Jets coach Craig Deans has questioned the decision not to send off Adelaide’s goalkeeper for the collision that caused Matildas utility Larissa Crummer’s horror leg injury last Friday.
But there was no questioning the response from his side, especially his younger players, ahead of their final W-League match of the season on Saturday night against Western Sydney Wanderers at No.2 Sportsground.
Crummer is recovering from surgery on her left leg after breaking her tibia and fibula in a clash with goalkeeper Sarah Willacy in the eighth minute at Marden Sports Complex.
Read more: Crummer’s World Cup dream over
Willacy was given a yellow card and Newcastle a penalty, which Arin Wright converted. Adelaide equalised soon after but the Jets, missing Matildas Emily Van Egmond and Gema Simon and Americans Katie Stengel and Taylor Smith through injury, held on before Pana Petratos scored in stoppage time for a 2-1 win.
Already out of the finals race, Newcastle had little to play for against an Adelaide side needing a result to keep in touch with the top four.
Deans was proud of the effort from his depleted squad, especially after the loss of Crummer, who was treated on the field for 13 minutes before being taken to a waiting ambulance.
“It was interesting to see how they would cope and I thought the younger girls might have found it difficult, because it’s actually quite traumatic to be a younger player and see an injury like that,” Deans said.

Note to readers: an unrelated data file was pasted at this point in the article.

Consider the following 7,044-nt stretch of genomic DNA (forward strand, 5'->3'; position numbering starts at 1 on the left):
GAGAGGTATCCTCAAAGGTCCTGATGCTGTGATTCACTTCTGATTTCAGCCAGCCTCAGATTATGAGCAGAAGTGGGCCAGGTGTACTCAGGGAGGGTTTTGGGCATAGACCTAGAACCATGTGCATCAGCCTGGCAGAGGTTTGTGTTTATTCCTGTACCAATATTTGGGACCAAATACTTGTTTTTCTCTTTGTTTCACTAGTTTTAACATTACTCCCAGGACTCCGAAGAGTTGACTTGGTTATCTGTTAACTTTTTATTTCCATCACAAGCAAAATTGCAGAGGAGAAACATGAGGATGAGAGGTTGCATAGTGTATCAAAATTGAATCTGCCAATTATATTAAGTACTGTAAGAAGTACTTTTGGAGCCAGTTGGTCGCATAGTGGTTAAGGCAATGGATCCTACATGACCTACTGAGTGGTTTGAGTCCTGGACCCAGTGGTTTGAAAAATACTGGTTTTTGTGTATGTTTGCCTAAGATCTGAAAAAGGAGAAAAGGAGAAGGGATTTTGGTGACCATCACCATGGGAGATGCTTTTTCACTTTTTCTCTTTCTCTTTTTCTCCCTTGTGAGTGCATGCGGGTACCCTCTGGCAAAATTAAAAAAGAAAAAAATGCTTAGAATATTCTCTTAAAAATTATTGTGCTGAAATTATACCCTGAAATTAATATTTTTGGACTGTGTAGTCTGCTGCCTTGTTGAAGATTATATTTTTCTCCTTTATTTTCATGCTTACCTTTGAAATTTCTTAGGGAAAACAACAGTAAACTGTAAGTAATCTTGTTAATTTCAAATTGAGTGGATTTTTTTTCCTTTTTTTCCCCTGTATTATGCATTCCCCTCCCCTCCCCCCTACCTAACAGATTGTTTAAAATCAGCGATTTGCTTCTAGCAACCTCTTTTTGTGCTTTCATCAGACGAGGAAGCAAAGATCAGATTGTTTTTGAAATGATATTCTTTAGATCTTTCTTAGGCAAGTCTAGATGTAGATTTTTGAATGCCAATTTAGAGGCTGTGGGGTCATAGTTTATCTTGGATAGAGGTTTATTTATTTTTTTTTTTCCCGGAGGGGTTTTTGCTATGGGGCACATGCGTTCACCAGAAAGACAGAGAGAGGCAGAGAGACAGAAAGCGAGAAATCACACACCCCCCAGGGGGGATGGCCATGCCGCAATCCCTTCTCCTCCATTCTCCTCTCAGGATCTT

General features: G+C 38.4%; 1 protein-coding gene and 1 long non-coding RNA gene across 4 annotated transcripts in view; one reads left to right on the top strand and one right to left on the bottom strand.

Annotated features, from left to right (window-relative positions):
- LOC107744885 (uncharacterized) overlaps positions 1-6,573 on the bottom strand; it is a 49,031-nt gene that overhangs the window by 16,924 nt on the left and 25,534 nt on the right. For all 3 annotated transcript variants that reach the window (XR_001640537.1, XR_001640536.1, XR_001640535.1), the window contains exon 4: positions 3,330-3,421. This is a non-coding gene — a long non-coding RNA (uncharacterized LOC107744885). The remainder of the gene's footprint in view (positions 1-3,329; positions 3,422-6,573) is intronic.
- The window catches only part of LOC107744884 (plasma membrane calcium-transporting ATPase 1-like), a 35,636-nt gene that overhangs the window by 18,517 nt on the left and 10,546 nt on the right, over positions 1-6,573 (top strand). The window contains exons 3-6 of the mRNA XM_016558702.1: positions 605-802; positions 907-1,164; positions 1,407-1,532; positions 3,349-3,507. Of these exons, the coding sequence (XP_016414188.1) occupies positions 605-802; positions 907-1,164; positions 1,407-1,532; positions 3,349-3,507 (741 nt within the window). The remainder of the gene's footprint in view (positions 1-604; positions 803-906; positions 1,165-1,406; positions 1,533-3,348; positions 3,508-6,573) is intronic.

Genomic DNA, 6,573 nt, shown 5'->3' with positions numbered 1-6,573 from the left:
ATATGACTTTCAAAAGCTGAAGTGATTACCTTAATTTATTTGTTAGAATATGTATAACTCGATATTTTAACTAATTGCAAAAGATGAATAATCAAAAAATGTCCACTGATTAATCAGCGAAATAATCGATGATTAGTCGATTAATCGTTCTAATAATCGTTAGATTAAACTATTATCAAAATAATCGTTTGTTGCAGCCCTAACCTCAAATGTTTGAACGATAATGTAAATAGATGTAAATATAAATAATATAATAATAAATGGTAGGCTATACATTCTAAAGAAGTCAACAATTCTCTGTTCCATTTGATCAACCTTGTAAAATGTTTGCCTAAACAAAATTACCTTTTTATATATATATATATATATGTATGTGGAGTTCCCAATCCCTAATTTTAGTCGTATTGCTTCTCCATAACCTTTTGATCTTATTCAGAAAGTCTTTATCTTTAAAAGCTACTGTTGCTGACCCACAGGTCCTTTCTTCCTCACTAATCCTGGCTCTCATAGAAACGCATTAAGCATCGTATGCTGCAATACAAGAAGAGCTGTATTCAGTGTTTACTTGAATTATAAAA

“But I thought the younger girls, especially Teigen [Collister], Libby [Copus-Brown], Tess [Tamplin] and Clare [Wheeler], didn’t back down. I thought Adelaide were quite physically intimidating and our younger players didn’t go missing. And our experienced players like Hannah [Brewer], Cass [Davis], Gilly [Arin Wright] and Britt [Eckerstrom] at the back and Tara [Andrews] and Jenna [Kingsley] up front showed some leadership.
“We didn’t play brilliant but I thought we played pretty good football considering the circumstances.
“The last goal was nice because Tess won the ball, played it forward to Tara, then she played it in for Renee [Pountney], who had a shot, and Pana was following on the far post. As a coach, when you break it down to individual moments, those are all things we had been talking about with those people, so to see them do it and get the winning goal, it was good.”
The injury to Crummer, though, has overshadowed the win.
Deans said the focus has been on supporting Crummer but he was unsure why Willacy was penalised but not sent off. Crummer, while playing in defence, was sent off for minor contact with Sam Kerr in the penalty area in a 2-2 draw in round seven.
“I was a bit confused about that rule because if you go back to Larissa’s red card against Perth, they told me it was a non-footballing challenge, so … if that’s a footballing challenge on the weekend, then I don’t know much about football,” Deans said. “Anyway, it’s the least of everyone’s concerns – referees and their decisions. It’s not going to change anything and we won the game.
“It was a moment of indecision and she got herself in a bad position,” he said of the keeper. “What happened, happened and we can’t change it. I think the important thing now is everyone helps Larissa.”
Crummer gave an update via social media late on Sunday: “I underwent surgery yesterday morning to get the bones put back together. Unfortunately during surgery I ended up getting acute compartment syndrome, the surgeon had to release the pressure. I’m feeling a lot better and have great people around to help me get through this”.